Online privacy

Vic Toews released an op-ed to many Canadian dailies, including the Winnipeg Free Press, on Feb. 25. He sought, in his words, to clear up “confusion and misunderstanding” around Bill C-30, the rather noxiously named “Protecting Children from Internet Predators Act.”

A veritable circus of Twitter pranks, radio gaffes and public apologies has grown around the bill.

Almost lost in the noise is the very exciting fact that for once in their majority reign, the federal Conservatives have been made to blink.

Their steamroller of legislation has stalled, and the bill has been forced back to committee.

While legislative review brought on by Toews’s extraordinary political buffoonery is by no means surprising, it is at least sufficiently rare that we should seize this chance to effect some real change. 

Likely this bill will pass, but consolidating the public outcry into substantive requests could make all the difference in how it affects Canadian’s privacy rights and the county’s Internet infrastructure. To safeguard these structures, we need to ignore the circus and attack the issues.

Central to the debate is the trade-off of cost and benefit.

Although the bill spans 216 pages, neither costs or benefits are explicitly laid out.

Toews is correct in saying that many police organizations have been requesting this expansion of power. They have, but they have also, since 2002, been categorically unable to make a case for their need - that is that their current investigative powers are insufficient., a non-profit organization that works to protect and advocate for the digital rights of Canadian citizens, released an internal email from the Canadian Association of Chiefs of Police, in which they canvassed members of police forces to submit cases where privacy laws interrupted with their investigations, admitting that they could not find “a sufficient quantity of ‘credible examples.’”

As to costs, even the Conservatives admit at this point they are unknown.

Building surveillance capabilities into the structure of the Internet is going to be an expensive proposition. Having this surveillance regulated and protected will cost more yet.

In addition, both costs will be incurred before a single bit of information reaches a police station. Will these costs be covered by the Internet service providers (ISPs) themselves, possibly forcing them out of business, or by the taxpayers at large?

Toews is being circumspect on the issue.

The scope of Bill C-30 is enormous - many times larger than is usually reported. In addition to the warrantless mandatory information that ISPs would be forced to provide, there is a wide scope of warrantless “voluntary” information, including email content and web browsing, that ISPs can submit to law enforcement, with no oversight, and with total civil and criminal immunity.

Since 95 per cent of ISP requests from the police are currently voluntarily fulfilled by ISPs, this should give you a good sense of the safety of your personal information.

A gag order established by Section 23 prevents any subscriber from finding out if their information has been released to anyone, ever.

Building surveillance capabilities into the structure of the Internet is going to be an expensive proposition. Having this surveillance regulated and protected will cost more yet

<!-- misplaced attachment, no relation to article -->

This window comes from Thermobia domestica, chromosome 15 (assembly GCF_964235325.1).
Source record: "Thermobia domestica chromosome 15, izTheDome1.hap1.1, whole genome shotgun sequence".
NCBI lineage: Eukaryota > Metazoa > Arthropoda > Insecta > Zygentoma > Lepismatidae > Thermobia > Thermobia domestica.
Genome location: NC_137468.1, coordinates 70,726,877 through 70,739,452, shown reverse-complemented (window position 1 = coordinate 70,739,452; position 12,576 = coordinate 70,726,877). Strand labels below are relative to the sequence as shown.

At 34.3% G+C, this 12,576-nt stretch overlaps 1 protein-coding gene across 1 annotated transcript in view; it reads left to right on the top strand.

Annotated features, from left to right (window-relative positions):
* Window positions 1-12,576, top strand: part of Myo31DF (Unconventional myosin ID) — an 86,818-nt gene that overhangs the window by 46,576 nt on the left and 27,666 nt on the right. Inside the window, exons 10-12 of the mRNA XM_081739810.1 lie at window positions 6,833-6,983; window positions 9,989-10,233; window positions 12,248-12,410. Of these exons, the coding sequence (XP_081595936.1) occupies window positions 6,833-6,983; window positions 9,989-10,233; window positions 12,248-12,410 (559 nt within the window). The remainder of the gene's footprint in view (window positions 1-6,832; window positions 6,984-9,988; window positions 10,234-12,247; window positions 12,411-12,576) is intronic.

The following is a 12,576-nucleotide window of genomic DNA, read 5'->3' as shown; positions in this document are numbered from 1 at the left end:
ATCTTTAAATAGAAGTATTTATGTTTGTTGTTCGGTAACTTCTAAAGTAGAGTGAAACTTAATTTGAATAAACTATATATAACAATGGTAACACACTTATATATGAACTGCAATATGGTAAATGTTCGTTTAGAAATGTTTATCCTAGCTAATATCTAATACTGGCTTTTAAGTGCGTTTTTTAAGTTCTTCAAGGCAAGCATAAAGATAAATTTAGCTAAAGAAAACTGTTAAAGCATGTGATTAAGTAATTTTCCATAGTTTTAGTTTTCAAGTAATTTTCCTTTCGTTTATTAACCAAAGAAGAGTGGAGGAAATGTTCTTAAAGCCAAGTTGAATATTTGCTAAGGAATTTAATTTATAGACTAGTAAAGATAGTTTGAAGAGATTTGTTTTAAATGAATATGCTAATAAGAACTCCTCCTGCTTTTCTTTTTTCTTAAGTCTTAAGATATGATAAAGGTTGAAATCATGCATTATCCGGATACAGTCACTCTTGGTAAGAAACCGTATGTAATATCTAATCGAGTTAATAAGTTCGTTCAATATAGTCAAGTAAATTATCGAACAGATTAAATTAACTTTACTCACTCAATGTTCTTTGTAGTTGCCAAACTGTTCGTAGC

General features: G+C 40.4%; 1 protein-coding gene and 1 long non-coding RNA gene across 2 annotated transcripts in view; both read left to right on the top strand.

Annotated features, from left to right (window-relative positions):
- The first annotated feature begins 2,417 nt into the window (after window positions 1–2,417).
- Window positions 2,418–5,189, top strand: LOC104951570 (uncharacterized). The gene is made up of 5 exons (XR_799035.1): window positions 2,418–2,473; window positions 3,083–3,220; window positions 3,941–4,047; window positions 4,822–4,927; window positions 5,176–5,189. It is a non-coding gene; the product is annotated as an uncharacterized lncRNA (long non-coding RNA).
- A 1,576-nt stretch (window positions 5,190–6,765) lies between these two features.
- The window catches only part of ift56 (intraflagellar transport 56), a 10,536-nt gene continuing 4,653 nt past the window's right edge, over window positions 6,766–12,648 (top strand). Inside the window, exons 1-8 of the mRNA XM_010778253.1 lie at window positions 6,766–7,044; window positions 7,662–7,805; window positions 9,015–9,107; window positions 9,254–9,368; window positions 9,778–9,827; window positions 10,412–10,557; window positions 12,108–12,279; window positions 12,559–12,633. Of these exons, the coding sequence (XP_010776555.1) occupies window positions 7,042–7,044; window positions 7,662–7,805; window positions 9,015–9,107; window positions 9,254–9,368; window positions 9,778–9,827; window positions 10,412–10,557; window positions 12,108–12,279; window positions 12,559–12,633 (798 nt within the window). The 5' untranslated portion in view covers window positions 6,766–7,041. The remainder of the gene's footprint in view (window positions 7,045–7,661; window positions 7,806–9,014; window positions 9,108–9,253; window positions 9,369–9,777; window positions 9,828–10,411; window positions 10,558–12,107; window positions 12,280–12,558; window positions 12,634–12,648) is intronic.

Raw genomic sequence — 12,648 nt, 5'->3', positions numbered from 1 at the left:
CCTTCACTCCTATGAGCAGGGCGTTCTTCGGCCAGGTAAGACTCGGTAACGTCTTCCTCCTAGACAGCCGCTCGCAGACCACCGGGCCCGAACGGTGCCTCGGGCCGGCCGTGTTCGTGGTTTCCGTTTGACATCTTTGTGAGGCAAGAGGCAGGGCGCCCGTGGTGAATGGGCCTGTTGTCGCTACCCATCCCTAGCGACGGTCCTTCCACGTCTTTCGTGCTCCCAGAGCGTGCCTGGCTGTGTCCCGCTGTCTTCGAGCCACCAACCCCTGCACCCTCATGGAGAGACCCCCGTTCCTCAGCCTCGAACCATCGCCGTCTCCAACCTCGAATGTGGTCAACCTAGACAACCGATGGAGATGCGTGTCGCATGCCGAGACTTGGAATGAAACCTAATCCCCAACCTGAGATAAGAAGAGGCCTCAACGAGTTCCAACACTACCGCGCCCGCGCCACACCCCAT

Furthermore, Section 14 of the bill defines the surveillance capabilities the government will expect from these ISPs, and it makes a daunting read.

The phrase “not otherwise specified in the law” is mentioned four times, meaning that this section gives the government exemption from all previously stated restrictions to the scope of the bill.

The section goes on to order that ISPs install any equipment deemed necessary by the Minister - meaning the government will be making the surveillance network, essentially according to its whims.

Will such a system be secure, ensuring only lawful access? If so, the government would have to have more technical savvy in network security than Google, whose email servers were hacked in January.

To ensure that their web is built, the government is granting itself enormous regulatory powers (while ignoring the requests for oversight powers asked for by the Canadian Privacy Comission).

Section 34 allows unlimited police inspection powers over any space owned by an ISP, containing even a single document suspected to come under the (enormous) purview of this Act.

Most troublesome of all, internal documents from the Ministry accept the fact that subscriber information will be accessed in non-emergency police work, meaning IP addresses might be traced for something as mundane as the return of stolen property.

So, what concerns you the most?

The warrantless access to your private correspondence? The gag orders? The undisclosed, potentially unknown costs? The total lack of evidential justification? Or the unlimited scope of government powers, involvement and enforcement, granted to themselves by override clauses?

A step backwards with this government is a rare thing to waste, and I urge all of you to contact your MP and raise specific concerns about this untenable bill.

Steve Currie blogs at Read his letter to MP Joyce Bateman there.

Published in Volume 66, Number 22 of The Uniter (March 7, 2012)

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